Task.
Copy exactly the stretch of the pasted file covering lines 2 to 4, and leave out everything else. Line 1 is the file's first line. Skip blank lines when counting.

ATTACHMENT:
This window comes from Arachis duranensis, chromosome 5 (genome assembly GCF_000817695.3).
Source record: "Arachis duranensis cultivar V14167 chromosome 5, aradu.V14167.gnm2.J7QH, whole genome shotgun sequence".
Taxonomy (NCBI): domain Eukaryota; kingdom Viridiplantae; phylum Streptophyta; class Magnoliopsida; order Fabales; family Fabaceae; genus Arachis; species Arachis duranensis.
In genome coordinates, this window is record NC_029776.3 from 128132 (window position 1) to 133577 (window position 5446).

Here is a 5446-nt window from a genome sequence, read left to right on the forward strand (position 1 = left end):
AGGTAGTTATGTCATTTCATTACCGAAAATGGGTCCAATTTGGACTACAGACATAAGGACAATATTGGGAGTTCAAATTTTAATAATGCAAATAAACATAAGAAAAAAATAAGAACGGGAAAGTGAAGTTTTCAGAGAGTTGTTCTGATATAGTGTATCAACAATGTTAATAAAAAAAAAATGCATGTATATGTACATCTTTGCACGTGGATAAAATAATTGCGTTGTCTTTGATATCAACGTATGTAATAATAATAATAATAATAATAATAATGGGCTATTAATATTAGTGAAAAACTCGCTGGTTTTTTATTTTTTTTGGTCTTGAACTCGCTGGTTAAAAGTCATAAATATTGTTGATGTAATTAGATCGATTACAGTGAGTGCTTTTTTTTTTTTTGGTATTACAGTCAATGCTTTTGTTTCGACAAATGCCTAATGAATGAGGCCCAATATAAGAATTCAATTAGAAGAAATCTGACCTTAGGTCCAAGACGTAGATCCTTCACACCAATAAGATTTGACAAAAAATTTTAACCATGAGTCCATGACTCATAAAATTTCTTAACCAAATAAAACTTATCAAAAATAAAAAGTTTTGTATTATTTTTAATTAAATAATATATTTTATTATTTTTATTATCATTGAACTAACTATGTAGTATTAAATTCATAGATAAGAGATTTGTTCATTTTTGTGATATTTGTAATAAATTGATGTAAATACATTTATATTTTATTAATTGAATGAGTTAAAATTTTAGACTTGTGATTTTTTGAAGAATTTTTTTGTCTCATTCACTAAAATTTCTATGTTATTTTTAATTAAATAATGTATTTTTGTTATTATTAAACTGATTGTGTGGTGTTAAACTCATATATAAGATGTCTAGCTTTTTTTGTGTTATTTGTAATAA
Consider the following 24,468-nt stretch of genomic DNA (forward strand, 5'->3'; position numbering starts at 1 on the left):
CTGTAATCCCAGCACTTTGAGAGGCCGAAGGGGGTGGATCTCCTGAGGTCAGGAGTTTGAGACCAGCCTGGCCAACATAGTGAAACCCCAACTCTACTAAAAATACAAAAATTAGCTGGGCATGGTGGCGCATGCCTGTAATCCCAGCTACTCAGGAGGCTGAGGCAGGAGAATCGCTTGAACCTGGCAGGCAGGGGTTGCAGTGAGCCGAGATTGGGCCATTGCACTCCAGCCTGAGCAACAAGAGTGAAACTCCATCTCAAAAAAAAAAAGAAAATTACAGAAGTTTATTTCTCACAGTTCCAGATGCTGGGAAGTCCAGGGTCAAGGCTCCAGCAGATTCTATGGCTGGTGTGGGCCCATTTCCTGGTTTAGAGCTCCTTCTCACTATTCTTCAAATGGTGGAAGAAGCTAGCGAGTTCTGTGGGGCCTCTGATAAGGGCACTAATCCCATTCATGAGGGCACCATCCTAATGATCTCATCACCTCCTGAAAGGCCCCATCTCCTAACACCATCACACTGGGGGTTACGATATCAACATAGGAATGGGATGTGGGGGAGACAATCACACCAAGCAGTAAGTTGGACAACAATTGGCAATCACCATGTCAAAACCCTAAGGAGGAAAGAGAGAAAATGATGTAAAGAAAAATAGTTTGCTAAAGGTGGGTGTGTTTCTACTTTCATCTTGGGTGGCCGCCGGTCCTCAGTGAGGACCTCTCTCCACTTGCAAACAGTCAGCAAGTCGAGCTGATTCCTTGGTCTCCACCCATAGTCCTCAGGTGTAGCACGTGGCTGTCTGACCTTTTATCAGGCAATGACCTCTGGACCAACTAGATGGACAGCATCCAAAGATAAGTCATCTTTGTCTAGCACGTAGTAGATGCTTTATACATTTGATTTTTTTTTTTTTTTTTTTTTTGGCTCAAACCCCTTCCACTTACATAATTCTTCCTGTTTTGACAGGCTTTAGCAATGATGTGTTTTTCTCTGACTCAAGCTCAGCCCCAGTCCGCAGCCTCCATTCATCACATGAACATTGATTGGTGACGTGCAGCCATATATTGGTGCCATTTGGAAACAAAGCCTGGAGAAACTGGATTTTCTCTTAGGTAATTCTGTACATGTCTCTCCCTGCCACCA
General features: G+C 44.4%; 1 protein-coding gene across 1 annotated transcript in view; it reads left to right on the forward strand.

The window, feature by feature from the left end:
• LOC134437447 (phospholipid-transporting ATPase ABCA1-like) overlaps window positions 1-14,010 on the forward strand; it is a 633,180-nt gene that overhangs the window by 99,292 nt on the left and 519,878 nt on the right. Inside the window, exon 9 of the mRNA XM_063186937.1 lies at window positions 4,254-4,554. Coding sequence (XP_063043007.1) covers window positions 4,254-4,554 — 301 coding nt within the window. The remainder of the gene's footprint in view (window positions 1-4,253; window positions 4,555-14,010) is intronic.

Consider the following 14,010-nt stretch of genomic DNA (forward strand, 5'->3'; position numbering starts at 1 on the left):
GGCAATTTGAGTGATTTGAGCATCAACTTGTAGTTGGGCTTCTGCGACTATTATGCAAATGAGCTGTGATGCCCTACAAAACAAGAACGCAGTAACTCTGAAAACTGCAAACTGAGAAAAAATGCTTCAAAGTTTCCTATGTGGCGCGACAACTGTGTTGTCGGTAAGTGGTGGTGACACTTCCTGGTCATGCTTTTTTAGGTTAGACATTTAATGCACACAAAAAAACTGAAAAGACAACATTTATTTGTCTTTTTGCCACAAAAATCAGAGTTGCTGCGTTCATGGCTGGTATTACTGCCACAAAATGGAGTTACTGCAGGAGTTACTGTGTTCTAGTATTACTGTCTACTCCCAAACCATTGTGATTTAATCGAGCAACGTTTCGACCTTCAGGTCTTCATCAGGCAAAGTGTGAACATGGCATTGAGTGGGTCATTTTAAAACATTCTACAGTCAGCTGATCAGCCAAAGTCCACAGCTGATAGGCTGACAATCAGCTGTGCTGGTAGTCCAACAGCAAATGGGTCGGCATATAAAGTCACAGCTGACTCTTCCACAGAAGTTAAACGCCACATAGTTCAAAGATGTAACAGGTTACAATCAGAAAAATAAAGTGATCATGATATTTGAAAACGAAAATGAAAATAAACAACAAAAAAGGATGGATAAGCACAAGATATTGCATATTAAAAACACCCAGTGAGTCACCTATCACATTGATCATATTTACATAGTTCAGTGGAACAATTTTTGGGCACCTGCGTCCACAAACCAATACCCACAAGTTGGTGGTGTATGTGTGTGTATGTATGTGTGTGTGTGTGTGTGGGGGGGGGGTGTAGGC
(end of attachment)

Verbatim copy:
Source record: "Arachis duranensis cultivar V14167 chromosome 5, aradu.V14167.gnm2.J7QH, whole genome shotgun sequence".
Taxonomy (NCBI): domain Eukaryota; kingdom Viridiplantae; phylum Streptophyta; class Magnoliopsida; order Fabales; family Fabaceae; genus Arachis; species Arachis duranensis.
In genome coordinates, this window is record NC_029776.3 from 128132 (window position 1) to 133577 (window position 5446).